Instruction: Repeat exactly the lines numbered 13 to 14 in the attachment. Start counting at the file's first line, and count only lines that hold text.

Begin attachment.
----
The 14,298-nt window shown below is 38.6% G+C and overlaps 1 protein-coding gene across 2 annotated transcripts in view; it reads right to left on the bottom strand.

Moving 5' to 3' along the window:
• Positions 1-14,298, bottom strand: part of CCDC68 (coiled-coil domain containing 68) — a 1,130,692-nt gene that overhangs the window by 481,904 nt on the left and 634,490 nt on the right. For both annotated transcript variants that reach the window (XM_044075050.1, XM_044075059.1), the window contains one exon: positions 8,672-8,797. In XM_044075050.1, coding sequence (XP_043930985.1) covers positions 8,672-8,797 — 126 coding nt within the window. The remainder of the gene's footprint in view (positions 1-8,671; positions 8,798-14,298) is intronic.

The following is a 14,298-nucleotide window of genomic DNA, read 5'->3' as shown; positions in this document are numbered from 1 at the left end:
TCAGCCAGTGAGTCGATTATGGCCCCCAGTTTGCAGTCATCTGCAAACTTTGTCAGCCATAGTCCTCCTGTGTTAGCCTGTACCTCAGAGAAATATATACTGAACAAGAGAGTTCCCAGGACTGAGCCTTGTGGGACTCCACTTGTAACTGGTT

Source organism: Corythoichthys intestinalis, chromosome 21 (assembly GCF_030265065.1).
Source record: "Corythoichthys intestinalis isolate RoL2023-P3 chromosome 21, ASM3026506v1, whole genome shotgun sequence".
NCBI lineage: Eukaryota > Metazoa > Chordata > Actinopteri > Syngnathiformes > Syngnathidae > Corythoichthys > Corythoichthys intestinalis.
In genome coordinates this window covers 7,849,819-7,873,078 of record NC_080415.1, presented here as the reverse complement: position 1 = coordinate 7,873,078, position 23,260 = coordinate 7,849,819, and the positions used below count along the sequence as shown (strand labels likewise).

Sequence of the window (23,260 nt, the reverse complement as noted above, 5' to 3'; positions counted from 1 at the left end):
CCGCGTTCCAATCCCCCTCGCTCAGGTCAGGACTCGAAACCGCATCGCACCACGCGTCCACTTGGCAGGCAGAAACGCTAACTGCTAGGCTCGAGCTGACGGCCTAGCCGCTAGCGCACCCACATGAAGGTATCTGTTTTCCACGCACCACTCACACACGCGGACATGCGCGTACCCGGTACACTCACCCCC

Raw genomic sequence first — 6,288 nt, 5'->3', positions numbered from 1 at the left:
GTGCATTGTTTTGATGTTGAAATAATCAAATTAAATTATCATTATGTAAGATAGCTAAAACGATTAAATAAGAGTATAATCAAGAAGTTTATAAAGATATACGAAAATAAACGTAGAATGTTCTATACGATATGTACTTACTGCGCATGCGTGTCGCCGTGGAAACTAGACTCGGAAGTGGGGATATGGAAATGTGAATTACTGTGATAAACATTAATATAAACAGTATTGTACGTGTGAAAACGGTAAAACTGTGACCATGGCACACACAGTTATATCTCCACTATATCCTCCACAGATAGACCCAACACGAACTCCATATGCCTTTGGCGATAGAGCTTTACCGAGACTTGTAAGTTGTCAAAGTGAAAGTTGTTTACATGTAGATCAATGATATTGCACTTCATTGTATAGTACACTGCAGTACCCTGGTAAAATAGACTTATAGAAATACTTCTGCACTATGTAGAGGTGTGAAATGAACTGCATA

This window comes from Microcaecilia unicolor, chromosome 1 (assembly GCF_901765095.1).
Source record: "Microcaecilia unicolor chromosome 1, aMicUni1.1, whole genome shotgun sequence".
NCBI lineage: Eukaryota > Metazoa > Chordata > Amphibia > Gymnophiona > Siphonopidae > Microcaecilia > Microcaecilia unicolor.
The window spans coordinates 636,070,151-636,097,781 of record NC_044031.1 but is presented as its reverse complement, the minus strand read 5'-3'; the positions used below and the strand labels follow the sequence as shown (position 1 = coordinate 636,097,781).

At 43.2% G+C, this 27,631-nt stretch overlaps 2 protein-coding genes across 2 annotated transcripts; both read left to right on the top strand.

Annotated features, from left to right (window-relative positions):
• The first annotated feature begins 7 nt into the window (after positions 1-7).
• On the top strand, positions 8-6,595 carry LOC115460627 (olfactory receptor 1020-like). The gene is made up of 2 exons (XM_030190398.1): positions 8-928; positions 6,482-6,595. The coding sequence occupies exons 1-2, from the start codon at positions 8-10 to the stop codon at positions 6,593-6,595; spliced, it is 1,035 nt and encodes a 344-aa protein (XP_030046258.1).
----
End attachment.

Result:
GTGCATTGTTTTGATGTTGAAATAATCAAATTAAATTATCATTATGTAAGATAGCTAAAACGATTAAATAAGAGTATAATCAAGAAGTTTATAAAGATATACGAAAATAAACGTAGAATGTTCTATACGATATGTACTTACTGCGCATGCGTGTCGCCGTGGAAACTAGACTCGGAAGTGGGGATATGGAAATGTGAATTACTGTGATAAACATTAATATAAACAGTATTGTACGTGTGAAAACGGTAAAACTGTGACCATGGCACACACAGTTATATCTCCACTATATCCTCCACAGATAGACCCAACACGAACTCCATATGCCTTTGGCGATAGAGCTTTACCGAGACTTGTAAGTTGTCAAAGTGAAAGTTGTTTACATGTAGATCAATGATATTGCACTTCATTGTATAGTACACTGCAGTACCCTGGTAAAATAGACTTATAGAAATACTTCTGCACTATGTAGAGGTGTGAAATGAACTGCATA

This window comes from Microcaecilia unicolor, chromosome 1 (assembly GCF_901765095.1).